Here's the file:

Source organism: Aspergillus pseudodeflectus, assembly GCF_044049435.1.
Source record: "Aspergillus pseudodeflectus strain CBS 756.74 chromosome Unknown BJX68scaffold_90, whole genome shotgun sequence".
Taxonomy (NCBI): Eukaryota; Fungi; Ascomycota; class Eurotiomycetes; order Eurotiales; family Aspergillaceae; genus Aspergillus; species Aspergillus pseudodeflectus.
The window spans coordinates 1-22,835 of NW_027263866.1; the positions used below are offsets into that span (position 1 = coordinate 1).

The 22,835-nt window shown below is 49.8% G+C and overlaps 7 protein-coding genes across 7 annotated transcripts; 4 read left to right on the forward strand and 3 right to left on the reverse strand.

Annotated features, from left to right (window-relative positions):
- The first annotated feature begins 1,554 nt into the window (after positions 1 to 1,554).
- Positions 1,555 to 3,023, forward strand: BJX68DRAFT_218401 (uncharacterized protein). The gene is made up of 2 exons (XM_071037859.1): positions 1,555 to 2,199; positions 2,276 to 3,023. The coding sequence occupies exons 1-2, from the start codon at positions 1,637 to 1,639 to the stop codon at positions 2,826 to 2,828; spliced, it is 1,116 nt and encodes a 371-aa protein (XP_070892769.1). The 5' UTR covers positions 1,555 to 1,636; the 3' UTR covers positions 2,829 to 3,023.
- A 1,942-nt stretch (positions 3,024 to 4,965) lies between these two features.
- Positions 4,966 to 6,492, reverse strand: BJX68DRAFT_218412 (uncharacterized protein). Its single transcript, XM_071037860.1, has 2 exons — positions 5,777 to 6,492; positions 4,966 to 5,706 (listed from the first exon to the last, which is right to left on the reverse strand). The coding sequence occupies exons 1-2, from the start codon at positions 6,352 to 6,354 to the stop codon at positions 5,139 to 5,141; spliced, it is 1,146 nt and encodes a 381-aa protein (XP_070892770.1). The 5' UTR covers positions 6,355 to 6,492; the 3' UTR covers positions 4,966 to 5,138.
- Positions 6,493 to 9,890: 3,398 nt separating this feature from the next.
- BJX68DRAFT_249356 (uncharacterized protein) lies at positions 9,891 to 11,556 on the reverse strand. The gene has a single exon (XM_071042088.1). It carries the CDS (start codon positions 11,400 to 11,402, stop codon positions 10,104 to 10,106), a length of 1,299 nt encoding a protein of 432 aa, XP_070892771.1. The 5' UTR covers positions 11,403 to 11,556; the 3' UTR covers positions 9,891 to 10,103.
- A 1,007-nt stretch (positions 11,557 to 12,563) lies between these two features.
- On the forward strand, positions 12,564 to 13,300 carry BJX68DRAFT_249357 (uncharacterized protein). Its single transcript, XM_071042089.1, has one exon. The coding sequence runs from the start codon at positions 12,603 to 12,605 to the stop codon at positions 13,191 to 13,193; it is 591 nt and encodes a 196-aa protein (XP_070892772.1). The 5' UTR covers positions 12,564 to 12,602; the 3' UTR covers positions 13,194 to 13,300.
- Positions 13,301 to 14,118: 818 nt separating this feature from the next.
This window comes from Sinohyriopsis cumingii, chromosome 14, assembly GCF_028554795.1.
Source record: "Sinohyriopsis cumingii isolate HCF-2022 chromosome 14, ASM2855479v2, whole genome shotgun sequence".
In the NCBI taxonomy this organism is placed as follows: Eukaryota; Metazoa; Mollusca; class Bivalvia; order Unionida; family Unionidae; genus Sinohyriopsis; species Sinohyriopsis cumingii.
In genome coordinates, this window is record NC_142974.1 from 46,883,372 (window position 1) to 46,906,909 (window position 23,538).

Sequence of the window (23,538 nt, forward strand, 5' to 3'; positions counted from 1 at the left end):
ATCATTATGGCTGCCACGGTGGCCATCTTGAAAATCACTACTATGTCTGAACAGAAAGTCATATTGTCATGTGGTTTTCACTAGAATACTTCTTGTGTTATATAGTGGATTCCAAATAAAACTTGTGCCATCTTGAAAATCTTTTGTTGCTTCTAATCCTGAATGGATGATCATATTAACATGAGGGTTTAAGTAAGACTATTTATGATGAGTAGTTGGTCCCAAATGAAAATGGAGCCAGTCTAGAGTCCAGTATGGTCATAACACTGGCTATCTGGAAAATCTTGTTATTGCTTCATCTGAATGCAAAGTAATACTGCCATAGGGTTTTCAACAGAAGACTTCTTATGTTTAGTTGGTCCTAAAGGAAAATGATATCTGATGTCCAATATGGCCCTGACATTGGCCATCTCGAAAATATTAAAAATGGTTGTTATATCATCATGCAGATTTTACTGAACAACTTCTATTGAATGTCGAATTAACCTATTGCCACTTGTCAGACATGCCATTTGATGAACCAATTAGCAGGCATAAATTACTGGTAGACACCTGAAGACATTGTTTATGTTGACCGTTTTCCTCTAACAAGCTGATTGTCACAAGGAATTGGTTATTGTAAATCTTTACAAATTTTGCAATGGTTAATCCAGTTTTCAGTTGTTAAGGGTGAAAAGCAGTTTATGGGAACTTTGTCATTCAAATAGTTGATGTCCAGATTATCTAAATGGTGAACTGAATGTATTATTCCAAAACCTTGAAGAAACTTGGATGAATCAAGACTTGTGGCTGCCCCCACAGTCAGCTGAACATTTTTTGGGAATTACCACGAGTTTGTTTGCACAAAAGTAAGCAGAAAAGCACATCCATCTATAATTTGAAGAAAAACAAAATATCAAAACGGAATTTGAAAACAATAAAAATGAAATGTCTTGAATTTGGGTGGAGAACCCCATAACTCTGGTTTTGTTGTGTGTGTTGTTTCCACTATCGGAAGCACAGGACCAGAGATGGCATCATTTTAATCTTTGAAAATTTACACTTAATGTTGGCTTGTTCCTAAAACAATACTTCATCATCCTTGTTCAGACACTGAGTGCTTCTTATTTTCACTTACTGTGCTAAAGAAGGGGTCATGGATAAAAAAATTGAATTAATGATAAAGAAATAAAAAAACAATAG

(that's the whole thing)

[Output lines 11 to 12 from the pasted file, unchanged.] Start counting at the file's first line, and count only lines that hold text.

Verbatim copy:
- Positions 6,493 to 9,890: 3,398 nt separating this feature from the next.
- BJX68DRAFT_249356 (uncharacterized protein) lies at positions 9,891 to 11,556 on the reverse strand. The gene has a single exon (XM_071042088.1). It carries the CDS (start codon positions 11,400 to 11,402, stop codon positions 10,104 to 10,106), a length of 1,299 nt encoding a protein of 432 aa, XP_070892771.1. The 5' UTR covers positions 11,403 to 11,556; the 3' UTR covers positions 9,891 to 10,103.